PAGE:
"That can kill a guy."

--Mike Coolbaugh

"The last baseball games out west will be finishing late, in stadiums filled with strangers, and by morning all will know who won and who lost."

--S.L. Price

Split seconds and fractions of inches. On July 22, 2007, Mike Coolbaugh was killed by a baseball hit by Tino Sanchez during a Class AA minor-league game in North Little Rock, Arkansas. Coolbaugh was coaching first base for the Tulsa Drillers -- his 18th game with the ball club after a journeyman's career chasing his dream to play Major League Baseball -- when the wicked line drive viciously struck him.


May 2009; Ecco, An Imprint of HarperCollinsPublishers
"The impact of the ball crushed Mike's vertebral artery - which carries blood from the spinal column to the back of the skull - against the left first cervical vertebra, at the base of his skull," writes S.L. Price in Heart of the Game: Life, Death, and Mercy in Minor League America.

In dual biographies of Coolbaugh and Sanchez -- along with research into tragedies that have occurred in the game due to players being struck by balls and a number of eyewitness accounts from the fateful July evening -- Price delivers a stunning exploration on the personal drive, bitter disappointments and the lure of the diamond that ultimately brought them together.

By the time Coolbaugh ended his pro playing days, he had played for nine different organizations and on 19 different teams in a 17-year career that included a mere 44 MLB games. The 433rd pick of the 1990 June draft by the Toronto Blue Jays, he was served first his cup of pro-grade coffee in 2001. The Colorado Rockies made Sanchez their 342nd selection of the June 1997 draft, but his career had stalled due to a number of personal and professional issues. Tulsa's parent club is the Rockies.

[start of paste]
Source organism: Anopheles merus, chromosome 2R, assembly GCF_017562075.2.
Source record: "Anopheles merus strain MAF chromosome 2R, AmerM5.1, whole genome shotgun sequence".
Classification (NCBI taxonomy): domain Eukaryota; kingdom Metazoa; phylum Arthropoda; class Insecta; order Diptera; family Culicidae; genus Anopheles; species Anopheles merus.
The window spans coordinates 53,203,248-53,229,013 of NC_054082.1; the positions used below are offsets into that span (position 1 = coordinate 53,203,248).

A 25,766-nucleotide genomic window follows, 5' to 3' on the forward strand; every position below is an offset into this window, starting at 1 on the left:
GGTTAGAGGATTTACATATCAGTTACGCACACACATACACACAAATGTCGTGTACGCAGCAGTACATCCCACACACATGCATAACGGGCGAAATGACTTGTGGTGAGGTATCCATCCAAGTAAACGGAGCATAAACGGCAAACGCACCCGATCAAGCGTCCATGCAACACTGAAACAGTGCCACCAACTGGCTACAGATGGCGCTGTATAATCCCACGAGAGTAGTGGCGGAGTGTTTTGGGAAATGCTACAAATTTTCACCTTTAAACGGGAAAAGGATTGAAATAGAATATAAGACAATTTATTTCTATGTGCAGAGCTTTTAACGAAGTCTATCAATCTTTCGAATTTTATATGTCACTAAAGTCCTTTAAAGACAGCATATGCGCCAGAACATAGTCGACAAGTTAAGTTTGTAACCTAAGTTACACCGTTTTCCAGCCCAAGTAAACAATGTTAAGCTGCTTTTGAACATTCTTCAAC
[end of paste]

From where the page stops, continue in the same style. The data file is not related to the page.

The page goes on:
Price weaves through the politics of pro baseball -- where a player's career may hinge on one vote in a room filled with team management and an unwritten code can derail a former player from finding a coaching job in the low minors -- with the biggest variable in the machinations of the expansive draft being a scout who has the courage to shout above the noise from his brethren. Particularly interesting is a section on Al LaMacchia -- who scouted for Cincinnati, Philadelphia, the Braves, Toronto, Tampa Bay and the Dodgers -- and what he saw in Coolbaugh that made him feel he had a future in the game.

A recap of the Tulsa season in 2007 finds an April 26 incident versus the Arkansas Travelers where a Tulsa pitcher suffered a fractured skull when he was struck by a line drive. Yes, it was the same teams in the same location. Coolbaugh, age 35, was not with the club at that time; he was hired in midseason after a coach abruptly left the club. Sanchez, then 28, was in his fourth stint with the Drillers, though he also spent a very short time with the Class AAA club in Colorado Springs.

The days leading to the fateful game have Coolbaugh and Sanchez perched at the crossroads found inside the clubhouse of life. Both had pregnant wives -- the women would each give birth to a girl -- and are facing a new set of priorities away from the ballpark; for Coolbaugh, in San Antonio, Texas, and in Puerto Rico for Sanchez.

But the tragedy will forever link their lives. One pitch and one swing in the immaculate Dickey-Stephens Park, a ballpark that would have been the envy of most pro clubs in seasons that are distant replays for historians; and most definitely in 1920, when Ray Chapman of the Cleveland Indians died after being hit by a pitch thrown by Carl Mays of the New York Yankees. After the 2007 season, MLB announced that base coaches would wear helmets starting in 2008. The rule remains in place, but the game is not quite the same.

AHP Rating: 4 Balls writes its book reviews with the following rating scale in mind:
Four Balls: An exceptional book that truly earns a walk straight to the local book store to get a copy.
Three Balls: This book stands out from its peers and is highly recommended.
Two Balls: A book worth reading/owning and is usually above average.
One Ball: This book has something to say but is nothing special.